We saw in Chapter 1, Section 7 that there is a variety of ways in which online learning is being used in education, and as teachers and instructors become more familiar and confident with online learning and new technologies, we will see more innovative methods developing all the time. At the time of writing though it is possible to identify at least the following modes of delivery:

  • classroom teaching with no technology at all (which is very rare these days).
  • blended learning, which encompasses a wide variety of designs, including:
    • technology-enhanced learning, or technology used as classroom aids; a typical example would be the use of Powerpoint slides and/or clickers
    • the use of a learning management system to support classroom teaching, for storing learning materials, set readings and perhaps online discussion
    • the use of lecture capture for flipped classrooms
    • one semester on a residential-type campus and two semesters online (the Royal Roads University model)
    • a shortened time on campus spent on campus hands-on experience or training preceded or followed by a concentrated time spent studying online (an example is apprenticeship training for mature students at Vancouver Community College, or what UBC calls the compressed classroom experience)
    • hybrid or flexible learning requiring the redesign of teaching so that students can do the majority of their learning online, coming to campus only for very specific face-to-face teaching, such as lab or hands-on practical work, that cannot be done satisfactorily online (for examples, see below.)
  • fully online learning with no classroom or on-campus teaching, which is one form of distance education, including:
    • courses for credit, which will usually cover the same content, skills and assessment as a campus-based version,
    • non-credit courses offered only online, such as courses for continuing professional education.
    • fully open courses, such as MOOCs
    • open educational resources, which either instructors or students can access to support teaching and learning

There is an important development within blended learning that deserves special mention, and that is the total re-design of campus-based classes that takes greater advantage of the potential of technology, which I call hybrid learning, with online learning combined with focused small group face-to-face interactions or mixing online and physical lab experiences. In such designs, the amount of face-to-face contact time is usually reduced, for instance from three classes a week to one, to allow more time for students to study online.

In hybrid learning the whole learning experience is re-designed, with a transformation of teaching on campus built around the use of technology. For instance:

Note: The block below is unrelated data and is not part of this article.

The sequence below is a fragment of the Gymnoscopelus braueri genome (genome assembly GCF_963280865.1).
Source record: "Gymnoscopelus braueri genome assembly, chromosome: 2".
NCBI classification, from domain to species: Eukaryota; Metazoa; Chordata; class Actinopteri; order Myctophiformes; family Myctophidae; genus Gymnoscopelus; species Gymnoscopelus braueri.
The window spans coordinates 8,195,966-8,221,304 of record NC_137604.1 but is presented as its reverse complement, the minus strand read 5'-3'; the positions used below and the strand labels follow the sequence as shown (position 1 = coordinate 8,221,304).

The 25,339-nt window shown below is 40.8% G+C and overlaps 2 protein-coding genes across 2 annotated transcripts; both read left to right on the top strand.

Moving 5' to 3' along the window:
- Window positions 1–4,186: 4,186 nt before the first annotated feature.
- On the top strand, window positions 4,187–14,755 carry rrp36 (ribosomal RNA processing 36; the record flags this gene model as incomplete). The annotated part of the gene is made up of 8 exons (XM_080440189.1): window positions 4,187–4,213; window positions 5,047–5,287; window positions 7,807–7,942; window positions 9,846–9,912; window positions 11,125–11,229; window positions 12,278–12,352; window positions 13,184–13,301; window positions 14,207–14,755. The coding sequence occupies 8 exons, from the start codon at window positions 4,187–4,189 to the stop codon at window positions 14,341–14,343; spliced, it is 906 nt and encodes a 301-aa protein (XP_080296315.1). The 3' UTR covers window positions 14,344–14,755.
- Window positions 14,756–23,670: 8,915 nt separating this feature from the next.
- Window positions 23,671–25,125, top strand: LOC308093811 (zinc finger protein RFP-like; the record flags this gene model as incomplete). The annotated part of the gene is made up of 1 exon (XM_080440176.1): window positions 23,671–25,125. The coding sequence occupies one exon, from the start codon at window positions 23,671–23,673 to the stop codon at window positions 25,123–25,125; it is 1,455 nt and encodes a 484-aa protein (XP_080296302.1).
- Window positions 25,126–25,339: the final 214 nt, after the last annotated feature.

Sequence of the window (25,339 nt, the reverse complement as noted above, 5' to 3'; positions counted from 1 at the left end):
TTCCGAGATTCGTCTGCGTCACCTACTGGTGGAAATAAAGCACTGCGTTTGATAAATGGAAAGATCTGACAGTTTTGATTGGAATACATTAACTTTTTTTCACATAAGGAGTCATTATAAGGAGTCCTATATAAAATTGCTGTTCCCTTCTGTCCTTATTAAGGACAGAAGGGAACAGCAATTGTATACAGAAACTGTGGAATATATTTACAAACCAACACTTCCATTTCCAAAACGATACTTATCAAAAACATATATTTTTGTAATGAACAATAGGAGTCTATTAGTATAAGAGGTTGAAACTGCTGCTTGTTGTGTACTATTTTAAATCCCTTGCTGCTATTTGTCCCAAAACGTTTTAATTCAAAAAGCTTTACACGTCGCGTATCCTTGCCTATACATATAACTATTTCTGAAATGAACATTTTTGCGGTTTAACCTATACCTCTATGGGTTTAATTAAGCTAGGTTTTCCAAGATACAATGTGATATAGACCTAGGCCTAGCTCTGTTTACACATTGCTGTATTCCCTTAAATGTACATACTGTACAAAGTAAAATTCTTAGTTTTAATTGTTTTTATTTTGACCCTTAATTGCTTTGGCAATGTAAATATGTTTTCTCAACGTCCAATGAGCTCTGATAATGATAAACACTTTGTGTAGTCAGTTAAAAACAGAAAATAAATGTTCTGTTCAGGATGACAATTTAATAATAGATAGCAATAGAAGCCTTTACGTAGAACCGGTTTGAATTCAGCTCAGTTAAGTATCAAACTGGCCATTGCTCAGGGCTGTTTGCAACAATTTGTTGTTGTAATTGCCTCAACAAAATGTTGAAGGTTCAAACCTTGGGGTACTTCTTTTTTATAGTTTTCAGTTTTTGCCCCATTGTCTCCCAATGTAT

• Carol Twigg at the National Center for Academic Transformation has for many years worked with universities and colleges to redesign usually large lecture courses programs to improve learning and reduce costs through the use technology. This program has been running successfully since 1999.
  • Virginia Tech many years ago created a successful program for first and second year math teaching built around 24 x 7 computer-assisted learning supported by ‘roving’ instructors and teaching assistants (Robinson and Moore, 2006).
  • The University of British Columbia launched in 2013 what it calls a flexible learning initiative focused on developing, delivering, and evaluating learning experiences that promote effective and dramatic improvements in student achievement. Flexible learning enables pedagogical and logistical flexibility so that students have more choice in their learning opportunities, including when, where, and what they want to learn.

Thus there is a continuum of technology-based learning:


Figure 10.1.2 The continuum of technology-based teaching

Figure 10.2 The continuum of technology-based teaching


 (adapted from Bates and Poole, 2003)

Thus ‘blended learning’ can mean minimal rethinking or redesign of classroom teaching, such as the use of classroom aids, or complete redesign as in flexibly designed courses, which aim to identify the unique pedagogical characteristics of face-to-face teaching, with online learning providing flexible access for the rest of the learning.

Over to you

Other than recognising the increasingly significant choices that instructors now need to make regarding the design of courses, and particularly the range of blended learning designs that are emerging, there is nothing particularly new or challenging in this section, but it is necessary as preparation for what comes. However:

1. Is this classification of different modes of delivery helpful? If not how would you do it?

2. How is it decided in your institution whether a course is to be blended or online? Is this the personal choice of the instructor, is it a program decision or does the institution decide? What are the guidelines or criteria for making this decision?

3. I know the U of Ottawa and UBC have institutional plans for ‘flexible’ learning/blended learning. Any others? How are they going?

Next up

A real beauty: comparing delivery modes.